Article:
The UCM master decides on the basis of the Vehicle Package data when the processing of the software package may take place in the overall process. It triggers the update of the ECU by the flashing adapter with ProcessSw Package at the predefined time.

The flashing adapter then executes a normal UDS flash sequence as described in ISO 14229-1:2020 in chapters “Pre-Programming step of phase #1” and “Programming step of phase #1 – Download of application software and data”. A flashing adapter knows and observes the sequence specific to the ECU and provides all necessary data, e.g., for a security access and the Erase Memory. The Flashing Adapter builds on a D-PDU API “C”-interface, which is significantly reduced in scope, to transmit the UDS services. This UDS data is transmitted to the Classic ECU to be reprogrammed via a CAN or Ethernet bus. The Flashing Adapter provides only the actual binary data (PDU’s) for this purpose, independent of any protocol or implementation of the D-PDU API. It can therefore be used in different adaptive environments or different hardware platforms without modification. After the TransferExit, this process concludes with the calculation and verification of the checksum of the newly programmed application of the Classic-ECU. The result of this flash process is finally reported back to the UCM master with CurrentStatus=READY for this step.

3) Activation

After the transfer of the data to the Classic-ECU, the UCM master again checks the dependencies of the software clusters involved and the safety requirements of the vehicle. If this is positive, the UCM master then calls the flashing adapter again with Activate. This trigger initiates the post-programming steps for finalization described in ISO 14229-1:2020 under points and In particular, this also restarts the connected Classic ECU by a “hard reset”. The Flashing Adapter ends its activity with the feedback to the OTA client that the new software package is CurrentStatus=ACTIVATED.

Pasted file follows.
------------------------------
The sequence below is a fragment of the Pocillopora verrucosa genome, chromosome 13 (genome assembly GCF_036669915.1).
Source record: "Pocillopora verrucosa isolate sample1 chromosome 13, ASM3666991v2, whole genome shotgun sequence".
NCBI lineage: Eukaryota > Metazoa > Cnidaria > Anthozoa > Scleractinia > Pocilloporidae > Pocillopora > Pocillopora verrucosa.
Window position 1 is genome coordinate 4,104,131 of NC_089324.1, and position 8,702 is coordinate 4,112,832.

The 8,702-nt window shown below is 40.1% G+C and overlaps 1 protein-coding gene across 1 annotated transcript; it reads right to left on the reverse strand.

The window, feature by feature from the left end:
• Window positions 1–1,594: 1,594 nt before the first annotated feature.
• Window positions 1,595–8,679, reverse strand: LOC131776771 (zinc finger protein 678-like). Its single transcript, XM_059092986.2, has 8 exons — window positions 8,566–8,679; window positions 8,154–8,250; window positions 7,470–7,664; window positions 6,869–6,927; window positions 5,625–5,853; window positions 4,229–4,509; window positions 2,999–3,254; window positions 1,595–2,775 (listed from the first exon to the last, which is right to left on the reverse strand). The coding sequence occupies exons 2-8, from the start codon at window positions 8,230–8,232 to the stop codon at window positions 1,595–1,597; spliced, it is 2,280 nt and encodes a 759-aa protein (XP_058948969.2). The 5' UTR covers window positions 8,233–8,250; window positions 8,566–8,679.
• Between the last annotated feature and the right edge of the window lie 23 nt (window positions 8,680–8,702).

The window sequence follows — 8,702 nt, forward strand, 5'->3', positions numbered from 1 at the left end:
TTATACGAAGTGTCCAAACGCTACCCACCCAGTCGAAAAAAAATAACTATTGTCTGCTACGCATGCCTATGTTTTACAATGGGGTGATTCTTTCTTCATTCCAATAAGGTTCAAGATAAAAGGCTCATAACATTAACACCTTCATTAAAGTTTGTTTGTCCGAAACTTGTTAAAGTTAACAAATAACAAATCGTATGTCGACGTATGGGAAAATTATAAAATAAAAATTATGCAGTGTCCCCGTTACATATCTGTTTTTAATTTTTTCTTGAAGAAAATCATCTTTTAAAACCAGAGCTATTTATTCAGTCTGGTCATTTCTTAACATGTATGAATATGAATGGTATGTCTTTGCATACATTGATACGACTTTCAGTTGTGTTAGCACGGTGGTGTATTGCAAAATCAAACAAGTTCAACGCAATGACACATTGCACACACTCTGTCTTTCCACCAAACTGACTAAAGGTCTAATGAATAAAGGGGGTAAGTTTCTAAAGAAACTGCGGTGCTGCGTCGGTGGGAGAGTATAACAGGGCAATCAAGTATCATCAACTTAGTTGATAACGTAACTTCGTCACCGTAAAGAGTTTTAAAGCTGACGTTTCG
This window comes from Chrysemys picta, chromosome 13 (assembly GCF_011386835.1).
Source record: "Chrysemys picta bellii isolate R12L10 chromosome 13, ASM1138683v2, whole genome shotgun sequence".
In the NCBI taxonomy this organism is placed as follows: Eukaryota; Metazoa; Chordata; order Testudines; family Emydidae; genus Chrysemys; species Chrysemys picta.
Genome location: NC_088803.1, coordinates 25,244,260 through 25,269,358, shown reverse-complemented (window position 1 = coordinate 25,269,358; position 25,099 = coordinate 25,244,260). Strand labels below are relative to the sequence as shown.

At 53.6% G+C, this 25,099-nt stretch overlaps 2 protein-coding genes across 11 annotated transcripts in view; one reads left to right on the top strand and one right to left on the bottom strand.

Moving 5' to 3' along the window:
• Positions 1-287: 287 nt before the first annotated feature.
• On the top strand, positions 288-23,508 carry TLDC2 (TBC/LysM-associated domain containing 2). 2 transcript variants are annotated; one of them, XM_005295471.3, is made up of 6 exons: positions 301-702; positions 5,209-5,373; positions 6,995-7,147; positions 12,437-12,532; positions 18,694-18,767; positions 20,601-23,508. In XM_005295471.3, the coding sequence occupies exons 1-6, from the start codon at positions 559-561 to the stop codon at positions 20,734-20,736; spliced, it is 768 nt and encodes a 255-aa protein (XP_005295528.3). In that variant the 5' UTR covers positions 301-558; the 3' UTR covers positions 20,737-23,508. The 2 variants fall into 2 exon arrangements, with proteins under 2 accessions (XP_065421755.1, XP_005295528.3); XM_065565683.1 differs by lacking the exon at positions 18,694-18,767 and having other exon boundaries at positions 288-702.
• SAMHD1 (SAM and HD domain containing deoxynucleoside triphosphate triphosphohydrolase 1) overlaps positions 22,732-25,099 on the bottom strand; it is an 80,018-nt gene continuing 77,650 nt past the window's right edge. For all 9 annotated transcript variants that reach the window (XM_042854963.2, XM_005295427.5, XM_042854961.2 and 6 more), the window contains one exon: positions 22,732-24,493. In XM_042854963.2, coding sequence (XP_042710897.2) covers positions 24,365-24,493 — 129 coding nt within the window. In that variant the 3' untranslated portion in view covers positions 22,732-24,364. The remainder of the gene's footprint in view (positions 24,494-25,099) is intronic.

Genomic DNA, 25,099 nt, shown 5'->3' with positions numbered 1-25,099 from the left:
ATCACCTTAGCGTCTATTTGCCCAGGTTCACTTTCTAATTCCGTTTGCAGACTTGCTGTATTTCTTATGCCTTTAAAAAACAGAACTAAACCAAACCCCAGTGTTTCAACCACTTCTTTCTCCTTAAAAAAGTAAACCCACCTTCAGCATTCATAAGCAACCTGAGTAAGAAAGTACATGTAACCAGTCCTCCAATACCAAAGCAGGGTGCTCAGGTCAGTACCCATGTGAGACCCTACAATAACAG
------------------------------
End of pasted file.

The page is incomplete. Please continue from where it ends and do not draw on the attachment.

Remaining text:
After the reprogramming process the UCM master reports the successful transfer of the packet with the state TransferState=IDLE to the OTA client and the process is finished.

This architecture provides many advantages:

  • When providing a Vehicle Package, it makes no difference to the software packages whether it is an adaptive or classic ECU. An adaptive OTA client of an OEM in the vehicle can therefore update all networked ECUs of this vehicle.
  • The flashing adapter as UCM client has the Autosar UCM interface upwards (layer 7) and the standardized D-PDU API interface downwards (layer 5). It therefore depends neither on the hardware nor on suppliers of an Autosar stack. It is only dependent on the associated Classic ECU itself, whose flash run it performs as a diagnostic application. Suppliers of ECUs can therefore deliver a parameterized flashing adapter as an Autosar application to their Classic ECUs to the OEM in order to reprogram their ECUs in the field.
  • The ISO 22900-2 (D-PDU API) has proven itself in many off-board diagnostic systems in the field since 2008. It forms the basis for connecting various vehicle communication interfaces (VCIs) to diagnostic systems. Thanks to asynchronism and queues, it offers higher performance than similar standards such as PassThru (SAE J2534) or RP 1210. All protocol parameters and their behavior are fully standardized in the D-PDU API, which is essential for the exchange of applications.
  • The relevant parts of the on-board flashing adapter are identical to an off-board diagnostic application in accordance with ISO 22900-3. This means that flash sequences can be easily developed and tested off-board before they are finally integrated into an adaptive autosar environment as a flashing adapter. This facilitates off-board test coverage of special cases, increases quality, and saves time and costs.

KPIT has already partnered with several large OEMs and implemented a Proof of Concept (PoC) solution comprising of an OTA client and a flashing adapter. Use of standardized protocol parameters proved highly advantageous in a dynamic development environment, enabling vehicle updates to run smoothly, unobtrusively, and being easy to test.

The associated Autosar specification “Update and Configuration Management” has just been republished with Adaptive Release 11-2020. Due to the use of well-proven specifications, a high degree of maturity has already been achieved. Thereby, allowing for widespread & productive use of this concept in upcoming programs and projects.

About the Author

Dipl. Inf. Bernhard Wagner, MBA, is an Autosar and Diagnostics Subject Matter Expert at KPIT Technologies. He is an active member of the Adaptive Autosar Consortium.